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On the New Wave of Communism

On the New Wave of Communism

 

By Amir Hassanpour

 

Publisher: The Communist Party of Iran (Marxist-Leninist-Maoist)

 

 

This book is a selection of the Persian-language articles and interviews of Amir Hassanpour organized in four sections. It begins with an introduction by the publisher, the Communist Party of Iran (Marxist-Leninist-Maoist), which situates the contents of the book in the context of the end of the first wave of communist revolutions, 1871-1976, and the struggle for launching a new wave.

 

Section one, “Revolution and Communism,” includes six writings:  The first one, “On the new wave of communism,” is a brief survey of the regressive nature of Kurdish nationalist movements and the failures of three attempts, since the late 1970s, to launch communist movements in Kurdistan. These efforts failed primarily because, they were unable to escape the political, ideological and theoretical limitations of the “first wave of communism.” This wave began with the Paris Commune of 1871 and ended with the restoration of capitalism in the USSR in1956 and China in 1976. It is argued, following Bob Avakian, leader of the Revolutionary Communist Party of the USA, that there will be no communist future without a serious critique of the first wave and arriving at a “new synthesis” of its achievements and failures. Another article, “Revolution or revolutionary situation,” written in 2011, is a critique of the claim that theArab Spring” constituted a revolution. Another article, “Alireza Nabdel: Azerbaijan and Kurdistan of yesterday and today” is an expose of the conflict between Turkish and Kurdish nationalists over territory and provides a reprint of an article and poem by the Azerbaijani communist revolutionary Nabdel on internationalism and solidarity with the Kurdish people. Other articles in the section are “Democracy and violence,” “On the thirty-second anniversary of the uprising of Sarbedaran in Amoland “Be realistic, Demand the impossible!” The latter is a long interview conducted on the occasion of the fortieth anniversary of May 68 and the role of Maoism in this movement.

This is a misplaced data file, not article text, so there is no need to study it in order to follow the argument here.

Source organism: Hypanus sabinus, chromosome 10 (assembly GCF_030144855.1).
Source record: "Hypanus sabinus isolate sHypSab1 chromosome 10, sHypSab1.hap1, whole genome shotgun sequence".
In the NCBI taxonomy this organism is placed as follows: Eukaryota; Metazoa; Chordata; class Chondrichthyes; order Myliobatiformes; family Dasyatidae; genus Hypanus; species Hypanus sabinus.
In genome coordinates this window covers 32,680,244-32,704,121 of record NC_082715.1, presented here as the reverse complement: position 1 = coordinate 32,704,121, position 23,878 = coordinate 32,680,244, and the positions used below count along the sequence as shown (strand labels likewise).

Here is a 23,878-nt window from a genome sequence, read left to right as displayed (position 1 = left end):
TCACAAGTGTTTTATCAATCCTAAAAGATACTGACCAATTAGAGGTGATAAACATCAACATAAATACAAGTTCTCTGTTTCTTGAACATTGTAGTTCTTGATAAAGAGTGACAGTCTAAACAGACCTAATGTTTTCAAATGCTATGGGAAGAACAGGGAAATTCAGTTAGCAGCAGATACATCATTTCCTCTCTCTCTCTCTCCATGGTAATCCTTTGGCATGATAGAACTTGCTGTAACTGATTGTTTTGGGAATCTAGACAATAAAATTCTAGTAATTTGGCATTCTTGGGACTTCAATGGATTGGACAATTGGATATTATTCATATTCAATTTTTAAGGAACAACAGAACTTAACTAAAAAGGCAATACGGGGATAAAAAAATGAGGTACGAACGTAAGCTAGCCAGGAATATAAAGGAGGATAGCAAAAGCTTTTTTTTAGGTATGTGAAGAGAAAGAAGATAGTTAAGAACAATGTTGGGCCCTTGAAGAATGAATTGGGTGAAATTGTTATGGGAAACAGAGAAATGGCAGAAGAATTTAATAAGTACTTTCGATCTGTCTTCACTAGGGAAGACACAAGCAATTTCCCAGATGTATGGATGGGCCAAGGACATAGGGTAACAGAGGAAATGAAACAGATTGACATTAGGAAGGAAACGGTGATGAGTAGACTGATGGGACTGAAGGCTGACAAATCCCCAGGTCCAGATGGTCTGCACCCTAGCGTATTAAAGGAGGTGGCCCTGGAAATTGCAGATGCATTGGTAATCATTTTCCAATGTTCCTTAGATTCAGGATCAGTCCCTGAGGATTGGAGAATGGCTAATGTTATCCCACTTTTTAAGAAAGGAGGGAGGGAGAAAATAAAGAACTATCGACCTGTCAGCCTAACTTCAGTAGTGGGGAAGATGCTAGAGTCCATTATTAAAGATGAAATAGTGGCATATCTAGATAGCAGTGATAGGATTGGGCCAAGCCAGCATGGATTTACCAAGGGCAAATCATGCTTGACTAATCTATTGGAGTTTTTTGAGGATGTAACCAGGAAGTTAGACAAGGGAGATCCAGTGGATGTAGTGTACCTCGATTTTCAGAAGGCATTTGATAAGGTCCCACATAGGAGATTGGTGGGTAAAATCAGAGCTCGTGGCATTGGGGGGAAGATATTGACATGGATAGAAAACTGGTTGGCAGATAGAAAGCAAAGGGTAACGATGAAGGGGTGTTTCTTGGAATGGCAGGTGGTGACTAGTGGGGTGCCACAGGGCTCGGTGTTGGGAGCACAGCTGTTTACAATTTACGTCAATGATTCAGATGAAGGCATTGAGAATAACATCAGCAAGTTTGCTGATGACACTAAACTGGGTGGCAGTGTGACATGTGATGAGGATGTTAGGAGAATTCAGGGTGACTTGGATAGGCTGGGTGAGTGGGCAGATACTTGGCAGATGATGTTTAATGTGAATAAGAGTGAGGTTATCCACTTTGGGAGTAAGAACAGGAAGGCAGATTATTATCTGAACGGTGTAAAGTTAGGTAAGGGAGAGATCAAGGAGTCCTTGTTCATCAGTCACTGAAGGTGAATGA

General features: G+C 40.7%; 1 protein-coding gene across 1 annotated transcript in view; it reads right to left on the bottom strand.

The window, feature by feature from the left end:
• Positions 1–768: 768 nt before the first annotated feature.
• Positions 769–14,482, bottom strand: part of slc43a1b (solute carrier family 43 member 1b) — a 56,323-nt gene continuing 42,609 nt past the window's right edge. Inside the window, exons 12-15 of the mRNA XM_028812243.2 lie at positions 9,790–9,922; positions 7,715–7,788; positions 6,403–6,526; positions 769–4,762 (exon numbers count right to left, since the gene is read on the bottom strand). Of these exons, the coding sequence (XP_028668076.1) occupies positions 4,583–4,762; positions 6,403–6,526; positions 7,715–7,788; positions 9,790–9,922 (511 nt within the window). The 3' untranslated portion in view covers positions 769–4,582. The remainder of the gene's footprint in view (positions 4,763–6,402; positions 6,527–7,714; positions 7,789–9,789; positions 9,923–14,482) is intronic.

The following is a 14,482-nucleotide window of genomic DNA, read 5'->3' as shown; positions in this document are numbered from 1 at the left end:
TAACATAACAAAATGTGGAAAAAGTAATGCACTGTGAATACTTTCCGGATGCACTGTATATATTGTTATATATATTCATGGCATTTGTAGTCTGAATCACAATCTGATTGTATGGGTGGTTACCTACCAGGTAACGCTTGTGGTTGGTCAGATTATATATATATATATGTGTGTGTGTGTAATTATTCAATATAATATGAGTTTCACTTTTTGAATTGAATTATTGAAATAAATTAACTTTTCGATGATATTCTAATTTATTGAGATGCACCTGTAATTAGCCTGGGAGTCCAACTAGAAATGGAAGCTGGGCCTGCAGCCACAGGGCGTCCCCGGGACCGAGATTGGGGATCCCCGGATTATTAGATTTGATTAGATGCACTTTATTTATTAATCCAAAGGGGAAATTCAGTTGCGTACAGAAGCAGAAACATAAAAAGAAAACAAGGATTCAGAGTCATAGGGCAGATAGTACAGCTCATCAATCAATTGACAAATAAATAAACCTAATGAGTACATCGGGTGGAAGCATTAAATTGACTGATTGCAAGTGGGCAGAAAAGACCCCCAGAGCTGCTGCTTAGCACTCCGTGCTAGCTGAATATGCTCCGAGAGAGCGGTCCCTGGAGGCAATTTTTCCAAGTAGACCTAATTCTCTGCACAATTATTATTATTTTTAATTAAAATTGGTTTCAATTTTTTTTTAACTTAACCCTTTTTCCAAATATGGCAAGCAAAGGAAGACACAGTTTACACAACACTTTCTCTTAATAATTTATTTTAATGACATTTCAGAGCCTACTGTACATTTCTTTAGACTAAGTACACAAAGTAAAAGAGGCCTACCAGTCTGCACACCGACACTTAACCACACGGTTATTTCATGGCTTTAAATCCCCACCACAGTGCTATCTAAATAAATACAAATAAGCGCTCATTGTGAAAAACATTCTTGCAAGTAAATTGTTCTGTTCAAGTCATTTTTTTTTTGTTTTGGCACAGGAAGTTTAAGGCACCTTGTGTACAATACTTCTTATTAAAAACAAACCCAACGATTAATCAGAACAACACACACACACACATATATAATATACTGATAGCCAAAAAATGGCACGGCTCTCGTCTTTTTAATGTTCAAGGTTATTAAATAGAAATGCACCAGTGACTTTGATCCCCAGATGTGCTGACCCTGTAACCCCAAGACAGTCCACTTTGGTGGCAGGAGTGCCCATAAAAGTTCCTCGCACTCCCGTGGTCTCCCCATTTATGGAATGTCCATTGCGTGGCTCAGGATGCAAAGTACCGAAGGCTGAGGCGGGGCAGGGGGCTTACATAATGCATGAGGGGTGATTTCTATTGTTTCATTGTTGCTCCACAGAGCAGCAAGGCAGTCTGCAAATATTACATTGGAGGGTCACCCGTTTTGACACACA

The second section, “Women’s and Student Movements,” includes two writings: “The landscape of women’s emancipation, the experience of Kobaneand “The student movement abroad and the experience of the World Confederation of Iranian Students.”

            The third section, “The National Question and the Nationalist Movement,” includesNation, national question and the nationalist movements of Kurdistan,” “The right to self-determination and secessionism in Iran and Canada,” “About the rapprochement between PKK and Turkey,” “About the referendum for the ‘Official Independence of Iraqi Kurdistan,’” and “On the eve of the centenary of the genocide of Armenian and Assyrian nations: ‘Early Warning Signs’ of ethnic cleansing in Iran.”

            The last section offers two articles, one on “Exile and communication technologies,” and the otherAbout scientific cognition, superstition and anti-scientism.”

 

 

Amir Hassanpour has taught communications and Middle Eastern studies at Canadian universities and participated in various social movements. His research interest is diverse ranging from Nationalism and Language in Kurdistan, 1918–1985 (1992) to articles in reference works such as Encyclopedia of Television (1997, 2005), Encyclopaedia Iranica (1988- 89, 1995-97), Encyclopedia of Modern Asia (2002), The New Grove Dictionary of Music and Musicians (2001), Encyclopedia of Modern Middle East (2004), Encyclopedia of Women and Islamic Cultures (2005), Encyclopedia of Diasporas (2004) and Encyclopedia of Genocide and Crimes Against Humanity (2005).